Action points for every VFX artist
Visual effects artists are often so focussed on the technical aspects of their role, they forget about the other aspects of being a successful VFX artist. Due to this, it can be very easy to get ahead by focussing on what others are missing, allowing you to stand out with the same amount of work.
Throughout my compositing career i’ve made notes on what i believe to be the contributing factors for successful people within the industry.
This has lead to me spotting patterns across the most successful artists within the VFX industry. What makes a successful VFX artist will be different for everyone so i would encourage you to do this same exercise.
in this article i will go over what some of these factors are and how you can use them to start getting ahead.
in the world of VFX we think of modelling as making an object. However it has a different meaning, we can model someone’s life by copying their actions, to go about getting the same result.
Allowing you to learn from someone else’s mistakes and ensuring you don’t make the same ones.
Firstly i’ve found that artists are constantly asking for feedback and looking at how to improve. At the end of each show they’ll sit down with their 2D supervisor and ask what they could have done better on the project, this then gives them actionable points to go forward with.
They make sure other people know what they wanted. By making sure people know what you want, you give others the chance to either help you get there or give you that opportunity.
They spoke to artists already in the role they wanted. By doing this, they could learn what areas they should focus on improving most to give them the best chance of getting the role – making sure that they don’t waste time and count on luck to get them to where they want to be.
The more you sweat in peace, the less you bleed in war. When i used to coach tennis we’d focus on a particular area and do drills in order to improve quickly, rather than just playing games and hoping we improve.
This seems like common sense, but most VFX artists learn by doing a project.
This seems crazy to me and slows down your learning speed. The worst time to learn anything is when you’re under pressure on a project. it’s like driving in a race and not studying the track or doing practice laps before you turn up for race day. So steal the best training techniques in the world from other industries.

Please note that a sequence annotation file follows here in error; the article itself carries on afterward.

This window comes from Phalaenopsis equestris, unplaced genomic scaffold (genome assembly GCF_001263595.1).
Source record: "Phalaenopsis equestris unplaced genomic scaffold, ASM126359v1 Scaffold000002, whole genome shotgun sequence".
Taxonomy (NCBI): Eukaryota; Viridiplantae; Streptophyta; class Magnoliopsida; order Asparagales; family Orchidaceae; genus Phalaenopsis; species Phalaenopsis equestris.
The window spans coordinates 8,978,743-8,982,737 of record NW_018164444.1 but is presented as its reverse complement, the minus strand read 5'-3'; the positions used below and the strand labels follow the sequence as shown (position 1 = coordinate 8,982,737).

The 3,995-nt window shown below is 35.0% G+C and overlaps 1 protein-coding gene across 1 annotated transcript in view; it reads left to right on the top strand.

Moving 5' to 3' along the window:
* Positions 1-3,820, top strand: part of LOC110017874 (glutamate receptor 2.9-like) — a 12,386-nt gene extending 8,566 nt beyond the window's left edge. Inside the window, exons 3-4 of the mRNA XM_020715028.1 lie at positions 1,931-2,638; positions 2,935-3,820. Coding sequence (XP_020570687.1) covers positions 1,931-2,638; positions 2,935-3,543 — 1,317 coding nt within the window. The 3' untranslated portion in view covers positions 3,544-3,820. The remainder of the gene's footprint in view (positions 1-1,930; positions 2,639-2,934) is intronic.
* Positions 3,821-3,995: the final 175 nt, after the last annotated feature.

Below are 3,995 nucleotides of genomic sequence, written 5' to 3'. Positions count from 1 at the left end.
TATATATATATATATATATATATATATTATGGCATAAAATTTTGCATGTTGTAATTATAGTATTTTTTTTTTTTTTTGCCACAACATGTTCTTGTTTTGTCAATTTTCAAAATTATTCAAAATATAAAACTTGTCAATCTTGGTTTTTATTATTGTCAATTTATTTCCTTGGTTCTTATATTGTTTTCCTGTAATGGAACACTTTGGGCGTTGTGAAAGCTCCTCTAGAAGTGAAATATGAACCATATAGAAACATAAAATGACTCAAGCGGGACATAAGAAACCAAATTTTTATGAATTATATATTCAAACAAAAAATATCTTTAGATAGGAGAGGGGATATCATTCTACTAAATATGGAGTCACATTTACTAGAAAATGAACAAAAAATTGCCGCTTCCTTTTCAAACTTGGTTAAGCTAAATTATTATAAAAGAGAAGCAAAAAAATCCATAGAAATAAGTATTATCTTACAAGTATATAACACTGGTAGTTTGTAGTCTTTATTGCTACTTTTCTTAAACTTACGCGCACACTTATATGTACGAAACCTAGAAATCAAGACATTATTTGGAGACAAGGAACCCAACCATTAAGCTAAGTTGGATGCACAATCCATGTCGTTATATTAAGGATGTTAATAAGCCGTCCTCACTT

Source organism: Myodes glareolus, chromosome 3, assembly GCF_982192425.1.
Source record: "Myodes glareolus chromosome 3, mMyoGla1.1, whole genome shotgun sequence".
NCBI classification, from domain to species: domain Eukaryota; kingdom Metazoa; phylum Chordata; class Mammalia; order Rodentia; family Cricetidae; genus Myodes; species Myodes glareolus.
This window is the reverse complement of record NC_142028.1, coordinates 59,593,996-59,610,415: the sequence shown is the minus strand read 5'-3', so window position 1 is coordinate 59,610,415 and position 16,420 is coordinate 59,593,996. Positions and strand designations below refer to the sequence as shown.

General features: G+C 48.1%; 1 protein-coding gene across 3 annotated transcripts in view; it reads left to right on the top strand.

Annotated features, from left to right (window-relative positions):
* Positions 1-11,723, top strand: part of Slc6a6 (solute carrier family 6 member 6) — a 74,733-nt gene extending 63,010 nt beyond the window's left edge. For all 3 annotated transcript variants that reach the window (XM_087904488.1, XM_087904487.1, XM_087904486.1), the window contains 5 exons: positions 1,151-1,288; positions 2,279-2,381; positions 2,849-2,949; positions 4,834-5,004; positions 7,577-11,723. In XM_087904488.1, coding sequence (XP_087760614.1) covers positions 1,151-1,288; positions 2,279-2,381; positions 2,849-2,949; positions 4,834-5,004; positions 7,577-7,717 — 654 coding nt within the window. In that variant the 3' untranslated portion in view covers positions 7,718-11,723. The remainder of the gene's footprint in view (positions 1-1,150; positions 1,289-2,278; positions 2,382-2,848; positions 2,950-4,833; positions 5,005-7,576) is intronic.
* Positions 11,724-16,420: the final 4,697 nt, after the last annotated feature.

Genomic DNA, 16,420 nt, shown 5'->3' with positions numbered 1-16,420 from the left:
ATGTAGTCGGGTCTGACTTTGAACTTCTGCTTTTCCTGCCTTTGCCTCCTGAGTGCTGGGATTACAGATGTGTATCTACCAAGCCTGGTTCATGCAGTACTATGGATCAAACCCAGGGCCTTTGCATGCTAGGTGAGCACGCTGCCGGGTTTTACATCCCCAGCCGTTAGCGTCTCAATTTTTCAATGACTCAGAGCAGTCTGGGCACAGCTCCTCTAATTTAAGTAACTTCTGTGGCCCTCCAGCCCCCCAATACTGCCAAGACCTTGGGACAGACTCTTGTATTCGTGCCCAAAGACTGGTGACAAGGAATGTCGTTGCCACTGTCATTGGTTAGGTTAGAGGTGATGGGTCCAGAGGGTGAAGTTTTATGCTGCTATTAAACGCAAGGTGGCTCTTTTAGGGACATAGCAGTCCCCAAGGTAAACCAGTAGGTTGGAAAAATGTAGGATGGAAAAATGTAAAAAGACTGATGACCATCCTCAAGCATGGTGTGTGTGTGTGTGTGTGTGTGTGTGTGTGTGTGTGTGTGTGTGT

A task i set my students is for them to do 20-minute greenscreen keying practice, you can swap this out for wherever you need to improve. it’s a lot easier to learn when you know that if it all goes wrong everything is fine, learn from it and try again in an hour’s time.
Don’t passively watch a tutorial expecting it to soak in such that you can use it confidently in your next project. if you wanted to be a professional cyclist/swimmer you wouldn’t just passively watch videos of people teaching this then get in the pool and expect to be amazing. So actively engage with any tutorial you’re watching, try it out on a piece of footage different to the one provided, push it and pull it around to test what it can do. The final thing i’ve noticed is that the people who do the best get what they need before they need it so when the opportunity does arise they are ready.
For instance i see countless university students start emailing out to make industry contacts a week before their course ends. This means that they are now competing against a vast majority of VFX students doing the same. Get ahead of the competition by emailing industry VFX artists a year before you finish your course, drop them an email every two or three months with work updates.
This means by the time you finish your course you have already built good relationships with people who can help you.
This is the same for those who are already in the industry, get to know artists at other companies, keep an eye out for who is hiring before your contract runs out, allowing you to make your planning easier.
Having all of these in your mind while you’re at university or working will compound over time and improve your chances of success.
By making sure people know what you want, you give others the chance to help you get there
Build up new contacts while you’re working